An ambitious free trade agreement has been concluded between the EU and New Zealand, and bilateral trade is expected to grow by around 30 percent. ”This agreement will make it easier for the companies in both countries,” write trade experts at the Confederation for Swedish Enterprise.
The EU and New Zealand has concluded talks for a free trade agreement following four years of negotiations. It will mean new economic opportunities for companies and consumers on both sides. The Confederation of Swedish Enterprise is positive about this, and believes that it shows that the EU is capable of negotiating ambitious free trade agreements with market access for goods, services and public procurement. Now, it is important that the agreement goes through the remaining steps as quickly as possible in order for it to enter into force as soon as possible.
The agreement now means that duties are removed or reduced for both industrial goods as for consumer and agricultural products such as foods. The agreement will also make it simpler for companies to trade in services and facilitate digital trade, and includes - among other things - a ban on requirements for data localisation. In addition, access to the New Zealand procurement market for goods, services, construction contracts and building concessions has been improved.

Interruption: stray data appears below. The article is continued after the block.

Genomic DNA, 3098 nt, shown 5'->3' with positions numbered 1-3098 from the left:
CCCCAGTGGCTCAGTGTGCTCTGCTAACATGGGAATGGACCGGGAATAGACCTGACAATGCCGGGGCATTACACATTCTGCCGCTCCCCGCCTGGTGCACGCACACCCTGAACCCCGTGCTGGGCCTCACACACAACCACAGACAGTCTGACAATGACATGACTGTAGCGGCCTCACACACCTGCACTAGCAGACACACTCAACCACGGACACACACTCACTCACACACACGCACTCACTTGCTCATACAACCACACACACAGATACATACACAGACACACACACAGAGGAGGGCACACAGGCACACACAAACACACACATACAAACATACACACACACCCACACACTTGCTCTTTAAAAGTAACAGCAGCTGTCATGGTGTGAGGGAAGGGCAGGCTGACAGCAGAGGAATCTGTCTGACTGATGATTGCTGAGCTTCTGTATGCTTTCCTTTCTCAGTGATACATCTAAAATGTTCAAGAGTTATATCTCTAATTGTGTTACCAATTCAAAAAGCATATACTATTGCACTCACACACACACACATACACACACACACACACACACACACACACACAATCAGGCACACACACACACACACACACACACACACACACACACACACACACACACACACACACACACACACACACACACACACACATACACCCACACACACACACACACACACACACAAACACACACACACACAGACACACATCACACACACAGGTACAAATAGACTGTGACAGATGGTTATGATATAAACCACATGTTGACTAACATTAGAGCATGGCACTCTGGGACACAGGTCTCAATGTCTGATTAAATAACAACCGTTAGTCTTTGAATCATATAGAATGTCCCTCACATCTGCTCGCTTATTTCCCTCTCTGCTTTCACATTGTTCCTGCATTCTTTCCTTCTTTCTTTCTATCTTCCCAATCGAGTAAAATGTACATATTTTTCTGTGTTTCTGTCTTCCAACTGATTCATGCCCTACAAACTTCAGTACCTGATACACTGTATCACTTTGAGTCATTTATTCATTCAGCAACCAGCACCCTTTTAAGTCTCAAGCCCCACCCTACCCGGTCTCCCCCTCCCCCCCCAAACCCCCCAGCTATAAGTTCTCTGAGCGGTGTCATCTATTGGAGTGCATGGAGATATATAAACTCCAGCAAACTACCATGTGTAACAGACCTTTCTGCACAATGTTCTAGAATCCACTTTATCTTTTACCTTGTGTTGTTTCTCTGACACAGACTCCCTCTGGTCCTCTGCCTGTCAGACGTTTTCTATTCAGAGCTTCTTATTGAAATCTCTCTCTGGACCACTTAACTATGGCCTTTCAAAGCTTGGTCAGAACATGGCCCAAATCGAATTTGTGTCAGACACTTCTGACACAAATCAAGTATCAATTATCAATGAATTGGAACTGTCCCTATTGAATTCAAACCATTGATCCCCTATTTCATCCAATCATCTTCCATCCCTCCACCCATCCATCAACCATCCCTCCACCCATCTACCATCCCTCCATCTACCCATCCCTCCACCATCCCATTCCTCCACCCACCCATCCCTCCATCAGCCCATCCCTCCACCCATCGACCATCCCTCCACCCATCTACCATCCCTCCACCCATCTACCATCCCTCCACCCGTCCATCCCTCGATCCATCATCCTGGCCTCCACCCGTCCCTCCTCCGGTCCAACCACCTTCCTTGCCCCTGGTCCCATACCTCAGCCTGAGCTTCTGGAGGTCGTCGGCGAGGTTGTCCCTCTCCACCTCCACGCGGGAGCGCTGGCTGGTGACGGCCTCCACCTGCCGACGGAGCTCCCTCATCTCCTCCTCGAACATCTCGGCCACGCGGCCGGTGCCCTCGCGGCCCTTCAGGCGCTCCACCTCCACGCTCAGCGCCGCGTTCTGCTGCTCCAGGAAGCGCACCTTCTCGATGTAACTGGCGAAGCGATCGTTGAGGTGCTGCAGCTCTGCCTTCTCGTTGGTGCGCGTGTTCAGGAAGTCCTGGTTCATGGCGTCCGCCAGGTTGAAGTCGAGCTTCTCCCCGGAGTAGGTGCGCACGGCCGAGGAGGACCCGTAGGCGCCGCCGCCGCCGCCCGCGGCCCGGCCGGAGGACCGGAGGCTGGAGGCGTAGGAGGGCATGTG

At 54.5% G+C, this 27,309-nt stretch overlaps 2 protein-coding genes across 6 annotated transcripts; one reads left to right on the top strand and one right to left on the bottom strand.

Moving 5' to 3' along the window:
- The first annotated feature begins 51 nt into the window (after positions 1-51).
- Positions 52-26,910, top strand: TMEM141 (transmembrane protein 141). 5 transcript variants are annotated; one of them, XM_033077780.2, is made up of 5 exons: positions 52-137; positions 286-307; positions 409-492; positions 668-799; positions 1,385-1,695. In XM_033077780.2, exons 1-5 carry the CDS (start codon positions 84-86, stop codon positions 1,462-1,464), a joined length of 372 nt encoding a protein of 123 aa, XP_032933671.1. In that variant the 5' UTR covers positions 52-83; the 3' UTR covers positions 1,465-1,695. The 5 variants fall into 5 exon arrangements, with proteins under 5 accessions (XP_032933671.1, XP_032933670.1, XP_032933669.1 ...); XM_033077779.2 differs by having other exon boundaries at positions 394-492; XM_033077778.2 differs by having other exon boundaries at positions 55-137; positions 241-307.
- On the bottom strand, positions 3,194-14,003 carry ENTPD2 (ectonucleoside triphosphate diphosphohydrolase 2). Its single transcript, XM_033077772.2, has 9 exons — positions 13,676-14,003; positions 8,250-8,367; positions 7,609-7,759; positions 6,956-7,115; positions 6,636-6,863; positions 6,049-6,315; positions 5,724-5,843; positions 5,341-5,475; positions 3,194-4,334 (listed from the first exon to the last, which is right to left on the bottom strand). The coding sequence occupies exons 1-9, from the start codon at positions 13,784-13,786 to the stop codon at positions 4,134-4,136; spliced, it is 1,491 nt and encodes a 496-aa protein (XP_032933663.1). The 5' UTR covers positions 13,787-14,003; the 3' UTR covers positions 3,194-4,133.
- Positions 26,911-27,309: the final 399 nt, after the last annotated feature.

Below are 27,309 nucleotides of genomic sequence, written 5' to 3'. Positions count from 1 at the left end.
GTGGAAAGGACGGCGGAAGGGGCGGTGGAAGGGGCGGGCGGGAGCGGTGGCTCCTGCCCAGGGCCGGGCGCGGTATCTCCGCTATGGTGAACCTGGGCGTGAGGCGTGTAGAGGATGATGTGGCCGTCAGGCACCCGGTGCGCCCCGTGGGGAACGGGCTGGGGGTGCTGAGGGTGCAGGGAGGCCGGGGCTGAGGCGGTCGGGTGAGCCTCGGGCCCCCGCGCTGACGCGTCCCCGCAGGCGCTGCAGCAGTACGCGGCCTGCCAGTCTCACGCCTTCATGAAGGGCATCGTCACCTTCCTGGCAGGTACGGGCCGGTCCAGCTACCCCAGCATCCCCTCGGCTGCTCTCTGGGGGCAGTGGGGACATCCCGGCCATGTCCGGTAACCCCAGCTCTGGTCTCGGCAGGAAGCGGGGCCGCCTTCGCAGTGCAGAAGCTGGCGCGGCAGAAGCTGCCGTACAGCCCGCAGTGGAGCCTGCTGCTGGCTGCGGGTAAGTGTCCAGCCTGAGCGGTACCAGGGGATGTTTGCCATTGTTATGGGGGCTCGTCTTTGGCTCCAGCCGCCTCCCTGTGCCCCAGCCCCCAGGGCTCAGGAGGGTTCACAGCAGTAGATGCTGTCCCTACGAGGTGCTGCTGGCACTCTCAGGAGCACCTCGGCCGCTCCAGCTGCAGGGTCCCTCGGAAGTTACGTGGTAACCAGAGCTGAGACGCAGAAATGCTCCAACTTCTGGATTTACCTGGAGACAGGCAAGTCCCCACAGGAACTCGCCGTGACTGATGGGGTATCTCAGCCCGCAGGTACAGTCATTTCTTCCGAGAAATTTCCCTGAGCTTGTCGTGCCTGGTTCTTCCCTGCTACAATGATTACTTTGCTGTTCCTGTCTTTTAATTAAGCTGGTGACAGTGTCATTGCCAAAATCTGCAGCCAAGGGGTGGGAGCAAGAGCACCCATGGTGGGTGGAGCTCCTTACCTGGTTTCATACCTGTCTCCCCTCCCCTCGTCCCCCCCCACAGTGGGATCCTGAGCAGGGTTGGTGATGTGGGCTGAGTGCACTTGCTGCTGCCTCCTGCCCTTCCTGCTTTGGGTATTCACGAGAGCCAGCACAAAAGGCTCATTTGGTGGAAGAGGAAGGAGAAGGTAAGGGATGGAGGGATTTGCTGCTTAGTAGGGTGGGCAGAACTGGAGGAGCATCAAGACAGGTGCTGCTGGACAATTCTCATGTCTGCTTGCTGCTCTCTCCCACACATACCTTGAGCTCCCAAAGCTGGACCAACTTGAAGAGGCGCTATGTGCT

EU exports receive a genuine boost
The European Commission, which negotiated the agreement on behalf of the EU, believes that the agreement will give exports to New Zealand a genuine boost. It expects bilateral trade to grow by up to 30% as a result of the agreement. EU investments in New Zealand are also expected to increase by up to 80 percent.
One novelty in the EU’s free trade agreement is how the commitments in the area of sustainability will be handled. For the first time, the EU has agreed that the agreement’s sustainability chapter should be subject to sanctions in the event of any breach of the agreement. This means that if a party does not respect its commitments in the climate field (the Paris Agreement) or in labour law (ILO Conventions), sanctions – the withdrawal of market access – can be introduced as a last resort.
In recent years, the EU has had some difficulties with free trade agreements. Sweden, together with several like-minded countries within the Union, has pushed for the EU to negotiate more agreements and approve those that have already been negotiated in order to facilitate trade for companies. Many also believe that this new agreement between the EU and New Zealand comes at an important time from a geopolitical perspective. Democracies, such as the EU and New Zealand, need to work together and strengthen relationships in light of what is currently happening in the world.
The next step is for the text of the agreement to be published and then undergo legal review before being translated into all official EU languages. Both the European Council and the European Parliament, as well as the New Zealand Parliament, must ratify the agreement before it can enter into force.EUFree trade